It’s rarely good news when an artists’ complex is sold. However, today’s case is an unusual one, as northeast Minneapolis’ Northrup King Building has been purchased by an organization with altruistic goals.
Currently run by Shamrock Properties, Inc., Northrup will soon be owned and operated by local nonprofit developer Artspace Properties, Inc.
“We are committed to keeping Northrup King Building a place for artists for decades to come, preserving this important anchor of the Northeast Minneapolis Arts District,” says Greg Handberg, Artspace senior vice president of properties.
While artists working in the Northeast arts district have been wary of encroaching condo projects, pedal pubs, and gentrification raising rents and changing the overall character of their neighborhood, this transition of ownership offers a glimmer of hope for the fate of the building. Artspace’s mission statement is to “create, foster, and preserve affordable and sustainable space for artists and arts organizations.”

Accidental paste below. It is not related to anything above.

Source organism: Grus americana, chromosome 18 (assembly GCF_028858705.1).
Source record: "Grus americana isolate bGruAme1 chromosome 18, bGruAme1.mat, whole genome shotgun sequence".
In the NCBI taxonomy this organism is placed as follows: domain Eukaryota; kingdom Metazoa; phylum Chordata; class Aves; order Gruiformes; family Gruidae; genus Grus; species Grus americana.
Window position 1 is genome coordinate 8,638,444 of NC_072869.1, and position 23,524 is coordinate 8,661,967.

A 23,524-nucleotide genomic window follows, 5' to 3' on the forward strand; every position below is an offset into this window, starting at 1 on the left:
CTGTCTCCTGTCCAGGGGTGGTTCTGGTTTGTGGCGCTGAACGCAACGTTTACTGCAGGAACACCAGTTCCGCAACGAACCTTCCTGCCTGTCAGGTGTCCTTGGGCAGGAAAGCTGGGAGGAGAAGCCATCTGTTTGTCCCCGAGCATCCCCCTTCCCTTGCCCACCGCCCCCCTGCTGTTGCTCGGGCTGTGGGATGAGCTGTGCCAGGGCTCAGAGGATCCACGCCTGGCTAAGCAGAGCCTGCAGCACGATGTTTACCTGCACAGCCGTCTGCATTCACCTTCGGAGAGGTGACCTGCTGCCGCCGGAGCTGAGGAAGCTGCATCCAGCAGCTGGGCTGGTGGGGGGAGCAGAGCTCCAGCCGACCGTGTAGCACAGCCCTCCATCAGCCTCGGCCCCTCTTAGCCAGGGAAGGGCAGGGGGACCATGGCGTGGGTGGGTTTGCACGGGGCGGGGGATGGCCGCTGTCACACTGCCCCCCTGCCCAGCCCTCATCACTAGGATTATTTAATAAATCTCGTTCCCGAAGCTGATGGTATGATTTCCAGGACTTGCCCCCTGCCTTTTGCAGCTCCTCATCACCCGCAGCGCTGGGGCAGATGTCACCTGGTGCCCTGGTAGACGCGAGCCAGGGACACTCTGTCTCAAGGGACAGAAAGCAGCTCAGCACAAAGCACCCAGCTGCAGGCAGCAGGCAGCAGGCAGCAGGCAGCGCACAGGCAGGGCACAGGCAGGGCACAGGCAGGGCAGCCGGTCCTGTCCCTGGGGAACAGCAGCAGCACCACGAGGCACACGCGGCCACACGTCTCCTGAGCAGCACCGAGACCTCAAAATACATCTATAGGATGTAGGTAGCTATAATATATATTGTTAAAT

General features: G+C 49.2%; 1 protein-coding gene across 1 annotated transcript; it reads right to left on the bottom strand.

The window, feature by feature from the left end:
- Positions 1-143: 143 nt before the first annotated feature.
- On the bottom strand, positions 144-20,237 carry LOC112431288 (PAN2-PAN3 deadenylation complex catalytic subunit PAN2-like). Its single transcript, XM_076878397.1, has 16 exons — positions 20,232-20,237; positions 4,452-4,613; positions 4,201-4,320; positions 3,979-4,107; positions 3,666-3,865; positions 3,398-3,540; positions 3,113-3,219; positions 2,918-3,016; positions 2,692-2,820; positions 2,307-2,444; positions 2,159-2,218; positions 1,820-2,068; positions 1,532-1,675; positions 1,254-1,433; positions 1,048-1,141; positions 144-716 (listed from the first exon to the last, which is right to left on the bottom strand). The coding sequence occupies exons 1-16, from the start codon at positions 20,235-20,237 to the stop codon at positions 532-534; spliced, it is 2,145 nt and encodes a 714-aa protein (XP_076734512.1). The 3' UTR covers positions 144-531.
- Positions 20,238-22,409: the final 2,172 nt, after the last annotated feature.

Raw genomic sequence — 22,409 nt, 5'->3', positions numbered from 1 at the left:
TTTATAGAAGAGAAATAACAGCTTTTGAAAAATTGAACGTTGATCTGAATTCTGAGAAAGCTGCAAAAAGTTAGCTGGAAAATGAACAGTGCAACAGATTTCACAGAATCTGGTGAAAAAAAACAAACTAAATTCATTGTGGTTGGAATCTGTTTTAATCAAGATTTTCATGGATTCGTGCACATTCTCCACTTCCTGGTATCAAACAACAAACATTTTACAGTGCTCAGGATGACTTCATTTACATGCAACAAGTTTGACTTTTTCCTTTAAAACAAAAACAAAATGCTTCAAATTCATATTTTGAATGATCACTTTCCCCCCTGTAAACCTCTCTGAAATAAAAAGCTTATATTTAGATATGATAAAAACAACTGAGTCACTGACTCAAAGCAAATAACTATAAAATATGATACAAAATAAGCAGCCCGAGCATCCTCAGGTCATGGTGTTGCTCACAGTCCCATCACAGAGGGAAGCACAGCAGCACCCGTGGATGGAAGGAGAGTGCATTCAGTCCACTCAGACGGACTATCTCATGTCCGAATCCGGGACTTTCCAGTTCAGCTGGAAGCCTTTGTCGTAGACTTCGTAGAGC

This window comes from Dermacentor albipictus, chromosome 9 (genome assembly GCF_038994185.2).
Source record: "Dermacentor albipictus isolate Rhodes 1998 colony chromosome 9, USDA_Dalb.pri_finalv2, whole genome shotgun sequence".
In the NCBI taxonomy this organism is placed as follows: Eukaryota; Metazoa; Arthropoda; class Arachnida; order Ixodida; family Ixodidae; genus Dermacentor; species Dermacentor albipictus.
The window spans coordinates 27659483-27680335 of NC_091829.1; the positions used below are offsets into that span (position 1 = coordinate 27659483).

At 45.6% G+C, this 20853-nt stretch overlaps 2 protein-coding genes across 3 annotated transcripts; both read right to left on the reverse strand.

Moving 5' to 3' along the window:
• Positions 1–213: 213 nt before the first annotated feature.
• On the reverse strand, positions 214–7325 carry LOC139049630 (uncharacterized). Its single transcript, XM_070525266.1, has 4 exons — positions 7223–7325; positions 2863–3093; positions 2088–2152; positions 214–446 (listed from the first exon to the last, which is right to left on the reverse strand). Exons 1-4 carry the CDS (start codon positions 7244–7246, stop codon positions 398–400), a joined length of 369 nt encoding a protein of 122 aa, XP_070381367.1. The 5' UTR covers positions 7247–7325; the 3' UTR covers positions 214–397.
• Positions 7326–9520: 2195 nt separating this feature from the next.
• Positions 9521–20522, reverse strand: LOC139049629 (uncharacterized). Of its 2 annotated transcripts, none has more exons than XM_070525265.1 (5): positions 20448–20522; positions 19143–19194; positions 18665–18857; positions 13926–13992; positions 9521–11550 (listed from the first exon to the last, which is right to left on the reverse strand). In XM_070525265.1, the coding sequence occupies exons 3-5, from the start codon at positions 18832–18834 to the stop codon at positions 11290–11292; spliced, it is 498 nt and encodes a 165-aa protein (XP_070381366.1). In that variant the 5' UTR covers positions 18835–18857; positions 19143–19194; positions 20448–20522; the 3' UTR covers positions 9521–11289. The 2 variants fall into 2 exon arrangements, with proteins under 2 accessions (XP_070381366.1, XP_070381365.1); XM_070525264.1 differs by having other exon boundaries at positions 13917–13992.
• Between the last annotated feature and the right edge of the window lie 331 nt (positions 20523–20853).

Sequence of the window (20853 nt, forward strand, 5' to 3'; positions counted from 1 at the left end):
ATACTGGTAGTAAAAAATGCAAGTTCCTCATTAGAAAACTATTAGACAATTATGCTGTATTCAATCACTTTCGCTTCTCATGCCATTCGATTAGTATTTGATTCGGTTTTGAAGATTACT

Intermedia Arts, which shuttered and sold its south Minneapolis space a few years ago, also helped in the acquisition, providing grant funding.
“We believe this is a powerful way to preserve Intermedia Arts’ vision, and invest in the future of emerging and underrepresented artists in Minneapolis for generations,” says Intermedia board co-chair Omar Akbar.
Built in 1917, the Northrup King Building originally housed a seed company. These days, it’s home to over 350 artists and businesses, making it the largest art complex in the state. Artists currently working in the building include Leslie Barlow, Jennifer Chilstrom, and DC Ice, with galleries like Icebox Studios and Kolman & Pryor operating out of Northrup as well.
Transfer of the building’s operational oversight and ownership to Artspace is scheduled to be in place by the end of the year.
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